Recently, there’s been a realization. A realization that I’ve gone off course. And it’s time to correct that. Let me explain.
I’ve been traveling and exploring all my life and I’ve always done it to see new places and witness how different people live and work in different regions. I’ve never called it “overlanding”. It was always just exploration and I was in a vehicle and I would camp along my journey, taking pictures of things I’ve seen to remember the trip. My first blog was created to share my journeys with my family and friends, but more so to let them know I was still alive.
The “overlanding” trend started to become a buzz word and I quickly recognized it as “hey, that’s what I’ve been doing.” And so I jumped on board and created First State Overland to take my adventures to the next level. I saw fancy produced trip videos being created with the rise of technology and ease of use and I too jumped into that.
Then came Instagram.
I used IG to share photos of the trips I’d be on, while I was on those trips. I wasn’t really one for pretending that I was living some glorious, perfect, life of adventure where every day was a beautiful sunrise and I cooked my gourmet meal in a bug-free environment. At festivals and expos I took classes on how to use social media better and I started tagging everyone and their brother because that’s what I was told I should do.
As the overlanding trend continued to explode, I started to see patterns that made me roll my eyes. The phrase “doing it for the gram” became so much more apparent. People social media begging to be “brand ambassadors” or “influencers”. People creating videos claiming they were in partnership with a company because the company gave them the same discount code it gives anyone else. I started to see a community that was divirging from what I wanted to do. And worse yet, I started to see myself doing some of those things and I hated that.
There was a breaking point where I said to myself, “This is not why I explore. This is not how I want to go about seeing the world. And this is not how I want to spend my time in the outdoors.” And that caused me to step back from FSO and ask; what is it that I do want and how to I go about pivoting to make that happen?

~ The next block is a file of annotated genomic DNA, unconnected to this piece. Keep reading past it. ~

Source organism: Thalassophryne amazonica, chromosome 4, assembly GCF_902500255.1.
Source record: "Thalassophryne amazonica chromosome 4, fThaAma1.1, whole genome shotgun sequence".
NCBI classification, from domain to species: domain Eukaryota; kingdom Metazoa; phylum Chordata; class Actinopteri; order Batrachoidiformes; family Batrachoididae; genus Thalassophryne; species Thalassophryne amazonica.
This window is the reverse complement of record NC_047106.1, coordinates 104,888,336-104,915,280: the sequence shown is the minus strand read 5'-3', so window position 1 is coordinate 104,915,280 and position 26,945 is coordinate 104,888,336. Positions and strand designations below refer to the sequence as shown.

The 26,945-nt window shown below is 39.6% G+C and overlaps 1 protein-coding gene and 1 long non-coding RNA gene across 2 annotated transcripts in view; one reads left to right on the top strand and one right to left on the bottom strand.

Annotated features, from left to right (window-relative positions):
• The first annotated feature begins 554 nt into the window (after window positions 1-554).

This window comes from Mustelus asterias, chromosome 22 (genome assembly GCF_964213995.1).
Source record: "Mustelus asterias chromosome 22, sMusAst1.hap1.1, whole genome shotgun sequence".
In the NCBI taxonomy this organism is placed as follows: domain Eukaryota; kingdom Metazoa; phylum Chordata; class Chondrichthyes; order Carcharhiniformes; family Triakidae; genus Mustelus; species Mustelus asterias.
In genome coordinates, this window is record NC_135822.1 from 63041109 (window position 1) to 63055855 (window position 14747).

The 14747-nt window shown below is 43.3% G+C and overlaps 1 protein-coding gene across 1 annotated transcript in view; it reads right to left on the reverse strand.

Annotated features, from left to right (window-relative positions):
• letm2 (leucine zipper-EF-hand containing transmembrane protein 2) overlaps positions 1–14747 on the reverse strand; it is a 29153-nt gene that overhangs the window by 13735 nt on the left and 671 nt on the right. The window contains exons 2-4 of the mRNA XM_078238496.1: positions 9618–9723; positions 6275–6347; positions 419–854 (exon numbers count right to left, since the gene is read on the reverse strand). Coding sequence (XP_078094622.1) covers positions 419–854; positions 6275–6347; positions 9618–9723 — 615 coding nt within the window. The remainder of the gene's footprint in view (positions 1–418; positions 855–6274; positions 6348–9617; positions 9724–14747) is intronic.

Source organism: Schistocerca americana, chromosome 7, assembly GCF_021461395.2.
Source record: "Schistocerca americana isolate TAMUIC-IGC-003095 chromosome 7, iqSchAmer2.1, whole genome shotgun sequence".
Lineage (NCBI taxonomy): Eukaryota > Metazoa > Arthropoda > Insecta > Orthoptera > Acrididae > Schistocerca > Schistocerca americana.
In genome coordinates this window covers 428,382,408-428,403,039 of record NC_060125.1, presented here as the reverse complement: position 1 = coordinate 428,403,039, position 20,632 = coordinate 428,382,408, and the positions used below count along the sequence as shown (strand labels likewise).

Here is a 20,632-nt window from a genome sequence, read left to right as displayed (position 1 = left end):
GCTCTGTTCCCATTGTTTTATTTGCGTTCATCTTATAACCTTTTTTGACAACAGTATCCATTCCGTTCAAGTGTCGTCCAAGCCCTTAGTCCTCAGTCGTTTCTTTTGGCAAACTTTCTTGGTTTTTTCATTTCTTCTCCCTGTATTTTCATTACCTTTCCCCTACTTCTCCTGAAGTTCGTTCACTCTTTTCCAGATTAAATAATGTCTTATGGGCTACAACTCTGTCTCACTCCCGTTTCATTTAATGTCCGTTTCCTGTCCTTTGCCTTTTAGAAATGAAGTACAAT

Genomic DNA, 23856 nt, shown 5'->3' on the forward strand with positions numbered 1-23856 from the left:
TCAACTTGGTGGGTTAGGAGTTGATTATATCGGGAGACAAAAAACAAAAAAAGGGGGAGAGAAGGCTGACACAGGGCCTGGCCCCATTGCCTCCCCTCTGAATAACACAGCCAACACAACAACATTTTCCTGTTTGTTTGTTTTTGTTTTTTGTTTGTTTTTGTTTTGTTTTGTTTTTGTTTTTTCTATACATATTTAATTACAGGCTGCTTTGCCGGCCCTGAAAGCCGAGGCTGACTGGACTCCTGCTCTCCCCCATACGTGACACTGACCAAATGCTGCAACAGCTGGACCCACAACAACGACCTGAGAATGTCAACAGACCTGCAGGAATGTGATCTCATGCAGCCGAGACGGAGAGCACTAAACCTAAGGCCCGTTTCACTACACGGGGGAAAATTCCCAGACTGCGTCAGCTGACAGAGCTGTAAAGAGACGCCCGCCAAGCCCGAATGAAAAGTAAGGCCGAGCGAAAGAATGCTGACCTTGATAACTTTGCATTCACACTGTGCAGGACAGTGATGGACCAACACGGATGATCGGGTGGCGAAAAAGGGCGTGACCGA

Some of you know that my job provides flexibility to work remotely. I keep my customers happy and get my work done and I’m all good. This opens the door to full-time exploration. That is my dream. Once I realized that, I also realized that the Jeep and trailer were no longer the platform that was going to make 365 days a year living comfortable for me. I needed something larger, with more practicality and usability, and comfort. Roughing it is great. But we’re all human and we need to return to comfort every now and then. And if I’m working from the road, taking phone calls and such, that needs to change.
And so the Jeep and trailer have been sold. Long term plans include something to the effect of a truck camper, but short term, I still have much of the “overlanding” gear and it will go on the F350 pickup I just bought. I’ll continue to camp and explore - my way. The way I started adventuring so long ago. The social media presence will slow, for now. And what was First State Overland will lie dormant until I decide what (if at all) it reemerges as.
Last but not least, I wanted to extend my sincerest thank you to everyone I’ve met along this journey, people who have watched the videos I made, people who have inspired me to focus on the true heart of exploration, and even the Instagram brand ambassadors in influencers for waking me up and realizing that I was on the wrong path.
Cheers to the future.